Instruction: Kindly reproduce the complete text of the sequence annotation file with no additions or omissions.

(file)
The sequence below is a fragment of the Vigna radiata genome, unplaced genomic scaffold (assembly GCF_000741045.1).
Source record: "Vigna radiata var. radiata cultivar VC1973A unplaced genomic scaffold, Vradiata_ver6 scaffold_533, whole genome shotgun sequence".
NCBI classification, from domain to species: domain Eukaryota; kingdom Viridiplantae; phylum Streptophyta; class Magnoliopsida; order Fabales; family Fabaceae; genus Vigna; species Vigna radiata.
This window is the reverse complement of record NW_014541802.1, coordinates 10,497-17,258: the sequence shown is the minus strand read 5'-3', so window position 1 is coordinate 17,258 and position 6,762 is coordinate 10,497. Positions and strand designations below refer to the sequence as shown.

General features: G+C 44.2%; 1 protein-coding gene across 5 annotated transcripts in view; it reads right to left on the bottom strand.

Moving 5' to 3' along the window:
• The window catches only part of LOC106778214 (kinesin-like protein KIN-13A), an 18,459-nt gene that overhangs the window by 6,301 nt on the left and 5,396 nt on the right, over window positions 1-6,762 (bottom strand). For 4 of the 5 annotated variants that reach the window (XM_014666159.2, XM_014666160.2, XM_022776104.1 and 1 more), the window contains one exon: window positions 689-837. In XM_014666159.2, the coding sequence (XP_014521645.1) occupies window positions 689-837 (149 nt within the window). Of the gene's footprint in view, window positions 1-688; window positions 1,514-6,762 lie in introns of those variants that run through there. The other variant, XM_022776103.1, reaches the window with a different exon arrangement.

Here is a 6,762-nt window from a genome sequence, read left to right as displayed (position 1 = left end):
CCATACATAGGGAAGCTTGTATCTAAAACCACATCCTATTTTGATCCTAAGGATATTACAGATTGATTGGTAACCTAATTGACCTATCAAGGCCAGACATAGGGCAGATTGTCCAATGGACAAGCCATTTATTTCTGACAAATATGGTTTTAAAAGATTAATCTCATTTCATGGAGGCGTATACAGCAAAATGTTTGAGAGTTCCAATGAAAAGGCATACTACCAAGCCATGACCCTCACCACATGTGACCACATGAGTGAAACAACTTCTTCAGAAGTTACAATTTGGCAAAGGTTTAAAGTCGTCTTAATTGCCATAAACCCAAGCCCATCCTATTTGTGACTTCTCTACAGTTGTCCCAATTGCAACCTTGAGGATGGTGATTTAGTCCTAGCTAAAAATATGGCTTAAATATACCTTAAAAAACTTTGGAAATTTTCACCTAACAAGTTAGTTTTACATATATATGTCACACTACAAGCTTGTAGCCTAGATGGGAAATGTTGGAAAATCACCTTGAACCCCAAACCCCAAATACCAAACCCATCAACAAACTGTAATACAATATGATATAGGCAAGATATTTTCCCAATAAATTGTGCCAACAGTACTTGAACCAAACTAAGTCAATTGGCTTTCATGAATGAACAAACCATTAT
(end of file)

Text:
The sequence below is a fragment of the Vigna radiata genome, unplaced genomic scaffold (assembly GCF_000741045.1).
Source record: "Vigna radiata var. radiata cultivar VC1973A unplaced genomic scaffold, Vradiata_ver6 scaffold_533, whole genome shotgun sequence".
NCBI classification, from domain to species: domain Eukaryota; kingdom Viridiplantae; phylum Streptophyta; class Magnoliopsida; order Fabales; family Fabaceae; genus Vigna; species Vigna radiata.
This window is the reverse complement of record NW_014541802.1, coordinates 10,497-17,258: the sequence shown is the minus strand read 5'-3', so window position 1 is coordinate 17,258 and position 6,762 is coordinate 10,497. Positions and strand designations below refer to the sequence as shown.

General features: G+C 44.2%; 1 protein-coding gene across 5 annotated transcripts in view; it reads right to left on the bottom strand.

Moving 5' to 3' along the window:
• The window catches only part of LOC106778214 (kinesin-like protein KIN-13A), an 18,459-nt gene that overhangs the window by 6,301 nt on the left and 5,396 nt on the right, over window positions 1-6,762 (bottom strand). For 4 of the 5 annotated variants that reach the window (XM_014666159.2, XM_014666160.2, XM_022776104.1 and 1 more), the window contains one exon: window positions 689-837. In XM_014666159.2, the coding sequence (XP_014521645.1) occupies window positions 689-837 (149 nt within the window). Of the gene's footprint in view, window positions 1-688; window positions 1,514-6,762 lie in introns of those variants that run through there. The other variant, XM_022776103.1, reaches the window with a different exon arrangement.

Here is a 6,762-nt window from a genome sequence, read left to right as displayed (position 1 = left end):
CCATACATAGGGAAGCTTGTATCTAAAACCACATCCTATTTTGATCCTAAGGATATTACAGATTGATTGGTAACCTAATTGACCTATCAAGGCCAGACATAGGGCAGATTGTCCAATGGACAAGCCATTTATTTCTGACAAATATGGTTTTAAAAGATTAATCTCATTTCATGGAGGCGTATACAGCAAAATGTTTGAGAGTTCCAATGAAAAGGCATACTACCAAGCCATGACCCTCACCACATGTGACCACATGAGTGAAACAACTTCTTCAGAAGTTACAATTTGGCAAAGGTTTAAAGTCGTCTTAATTGCCATAAACCCAAGCCCATCCTATTTGTGACTTCTCTACAGTTGTCCCAATTGCAACCTTGAGGATGGTGATTTAGTCCTAGCTAAAAATATGGCTTAAATATACCTTAAAAAACTTTGGAAATTTTCACCTAACAAGTTAGTTTTACATATATATGTCACACTACAAGCTTGTAGCCTAGATGGGAAATGTTGGAAAATCACCTTGAACCCCAAACCCCAAATACCAAACCCATCAACAAACTGTAATACAATATGATATAGGCAAGATATTTTCCCAATAAATTGTGCCAACAGTACTTGAACCAAACTAAGTCAATTGGCTTTCATGAATGAACAAACCATTAT